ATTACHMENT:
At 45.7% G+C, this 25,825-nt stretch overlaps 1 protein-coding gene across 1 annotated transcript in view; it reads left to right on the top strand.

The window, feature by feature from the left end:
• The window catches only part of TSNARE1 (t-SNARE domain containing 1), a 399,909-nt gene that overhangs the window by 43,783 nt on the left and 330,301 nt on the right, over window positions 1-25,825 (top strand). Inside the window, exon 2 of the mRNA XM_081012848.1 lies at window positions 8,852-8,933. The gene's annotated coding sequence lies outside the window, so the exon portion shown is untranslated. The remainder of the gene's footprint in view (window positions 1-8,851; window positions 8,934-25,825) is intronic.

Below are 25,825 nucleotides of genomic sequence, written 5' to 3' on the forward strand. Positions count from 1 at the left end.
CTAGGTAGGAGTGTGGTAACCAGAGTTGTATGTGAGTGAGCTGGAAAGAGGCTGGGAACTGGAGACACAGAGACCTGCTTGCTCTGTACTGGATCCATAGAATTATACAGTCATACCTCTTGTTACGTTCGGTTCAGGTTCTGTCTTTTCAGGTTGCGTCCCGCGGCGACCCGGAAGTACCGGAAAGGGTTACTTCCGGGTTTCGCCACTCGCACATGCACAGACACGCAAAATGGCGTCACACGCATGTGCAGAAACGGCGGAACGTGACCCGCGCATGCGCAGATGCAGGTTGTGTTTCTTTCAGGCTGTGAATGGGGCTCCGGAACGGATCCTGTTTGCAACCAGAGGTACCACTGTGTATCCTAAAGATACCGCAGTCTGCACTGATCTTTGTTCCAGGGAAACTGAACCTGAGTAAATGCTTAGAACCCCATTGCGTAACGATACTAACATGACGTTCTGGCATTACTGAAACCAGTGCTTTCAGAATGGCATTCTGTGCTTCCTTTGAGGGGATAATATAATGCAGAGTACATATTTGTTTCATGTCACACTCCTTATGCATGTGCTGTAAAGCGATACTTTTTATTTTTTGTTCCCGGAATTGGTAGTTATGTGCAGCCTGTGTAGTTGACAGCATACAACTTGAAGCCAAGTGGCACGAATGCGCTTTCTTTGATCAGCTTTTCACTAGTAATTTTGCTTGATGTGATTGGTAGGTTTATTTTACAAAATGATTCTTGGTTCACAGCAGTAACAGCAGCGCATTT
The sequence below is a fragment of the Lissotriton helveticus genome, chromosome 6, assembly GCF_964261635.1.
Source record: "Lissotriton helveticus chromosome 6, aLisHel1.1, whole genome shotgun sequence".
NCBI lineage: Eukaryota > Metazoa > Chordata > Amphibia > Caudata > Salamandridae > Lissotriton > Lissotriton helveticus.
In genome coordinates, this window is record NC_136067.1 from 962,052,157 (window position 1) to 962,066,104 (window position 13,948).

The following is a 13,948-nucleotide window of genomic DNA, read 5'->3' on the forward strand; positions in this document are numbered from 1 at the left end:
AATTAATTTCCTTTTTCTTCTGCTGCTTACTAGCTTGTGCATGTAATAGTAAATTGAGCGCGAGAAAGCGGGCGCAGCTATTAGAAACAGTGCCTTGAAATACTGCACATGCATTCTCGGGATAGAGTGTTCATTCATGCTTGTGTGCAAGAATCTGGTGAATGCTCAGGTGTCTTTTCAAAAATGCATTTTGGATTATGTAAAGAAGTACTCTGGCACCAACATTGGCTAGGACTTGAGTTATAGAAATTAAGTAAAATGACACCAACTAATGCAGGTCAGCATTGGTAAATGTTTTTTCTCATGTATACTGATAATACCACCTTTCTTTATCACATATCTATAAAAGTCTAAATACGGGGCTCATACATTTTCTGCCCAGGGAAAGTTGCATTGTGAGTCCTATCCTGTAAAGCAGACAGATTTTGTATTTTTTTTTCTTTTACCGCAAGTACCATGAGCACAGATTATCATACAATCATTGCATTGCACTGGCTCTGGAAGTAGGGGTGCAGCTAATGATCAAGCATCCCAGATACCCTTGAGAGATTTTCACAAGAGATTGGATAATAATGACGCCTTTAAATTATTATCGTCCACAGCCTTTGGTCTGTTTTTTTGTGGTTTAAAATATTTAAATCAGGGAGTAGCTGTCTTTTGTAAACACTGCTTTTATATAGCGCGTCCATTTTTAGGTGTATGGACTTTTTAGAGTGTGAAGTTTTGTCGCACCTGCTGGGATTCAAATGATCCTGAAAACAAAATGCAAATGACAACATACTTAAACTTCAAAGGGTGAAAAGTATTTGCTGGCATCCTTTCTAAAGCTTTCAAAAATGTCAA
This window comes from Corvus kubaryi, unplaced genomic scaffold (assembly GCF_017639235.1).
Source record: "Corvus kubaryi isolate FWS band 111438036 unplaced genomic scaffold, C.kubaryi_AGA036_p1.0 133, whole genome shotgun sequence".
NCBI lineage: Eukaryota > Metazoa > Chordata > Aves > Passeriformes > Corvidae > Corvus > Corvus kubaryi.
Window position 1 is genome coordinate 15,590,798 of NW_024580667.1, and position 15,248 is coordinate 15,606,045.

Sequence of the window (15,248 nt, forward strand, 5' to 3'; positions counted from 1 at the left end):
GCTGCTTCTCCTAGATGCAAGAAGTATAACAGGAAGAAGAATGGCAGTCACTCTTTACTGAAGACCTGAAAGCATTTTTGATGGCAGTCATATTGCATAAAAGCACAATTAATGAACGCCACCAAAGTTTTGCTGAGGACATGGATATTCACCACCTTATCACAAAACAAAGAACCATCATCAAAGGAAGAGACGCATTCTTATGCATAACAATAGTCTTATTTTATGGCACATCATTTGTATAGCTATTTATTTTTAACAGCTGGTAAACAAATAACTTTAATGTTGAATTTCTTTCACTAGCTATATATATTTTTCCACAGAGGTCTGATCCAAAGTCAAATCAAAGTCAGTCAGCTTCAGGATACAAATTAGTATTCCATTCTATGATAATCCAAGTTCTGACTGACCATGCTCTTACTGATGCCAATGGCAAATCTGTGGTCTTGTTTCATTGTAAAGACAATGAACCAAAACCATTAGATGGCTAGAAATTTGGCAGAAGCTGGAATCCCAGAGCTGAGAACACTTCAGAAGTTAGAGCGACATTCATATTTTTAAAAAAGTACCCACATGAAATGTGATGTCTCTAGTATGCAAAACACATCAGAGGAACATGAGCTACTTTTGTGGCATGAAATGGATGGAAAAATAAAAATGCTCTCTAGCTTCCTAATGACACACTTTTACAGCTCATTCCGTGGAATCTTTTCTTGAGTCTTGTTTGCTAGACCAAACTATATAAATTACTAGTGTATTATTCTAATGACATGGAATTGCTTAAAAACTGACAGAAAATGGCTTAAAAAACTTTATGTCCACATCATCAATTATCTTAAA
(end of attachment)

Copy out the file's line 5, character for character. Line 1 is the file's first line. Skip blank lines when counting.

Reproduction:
CTAGGTAGGAGTGTGGTAACCAGAGTTGTATGTGAGTGAGCTGGAAAGAGGCTGGGAACTGGAGACACAGAGACCTGCTTGCTCTGTACTGGATCCATAGAATTATACAGTCATACCTCTTGTTACGTTCGGTTCAGGTTCTGTCTTTTCAGGTTGCGTCCCGCGGCGACCCGGAAGTACCGGAAAGGGTTACTTCCGGGTTTCGCCACTCGCACATGCACAGACACGCAAAATGGCGTCACACGCATGTGCAGAAACGGCGGAACGTGACCCGCGCATGCGCAGATGCAGGTTGTGTTTCTTTCAGGCTGTGAATGGGGCTCCGGAACGGATCCTGTTTGCAACCAGAGGTACCACTGTGTATCCTAAAGATACCGCAGTCTGCACTGATCTTTGTTCCAGGGAAACTGAACCTGAGTAAATGCTTAGAACCCCATTGCGTAACGATACTAACATGACGTTCTGGCATTACTGAAACCAGTGCTTTCAGAATGGCATTCTGTGCTTCCTTTGAGGGGATAATATAATGCAGAGTACATATTTGTTTCATGTCACACTCCTTATGCATGTGCTGTAAAGCGATACTTTTTATTTTTTGTTCCCGGAATTGGTAGTTATGTGCAGCCTGTGTAGTTGACAGCATACAACTTGAAGCCAAGTGGCACGAATGCGCTTTCTTTGATCAGCTTTTCACTAGTAATTTTGCTTGATGTGATTGGTAGGTTTATTTTACAAAATGATTCTTGGTTCACAGCAGTAACAGCAGCGCATTT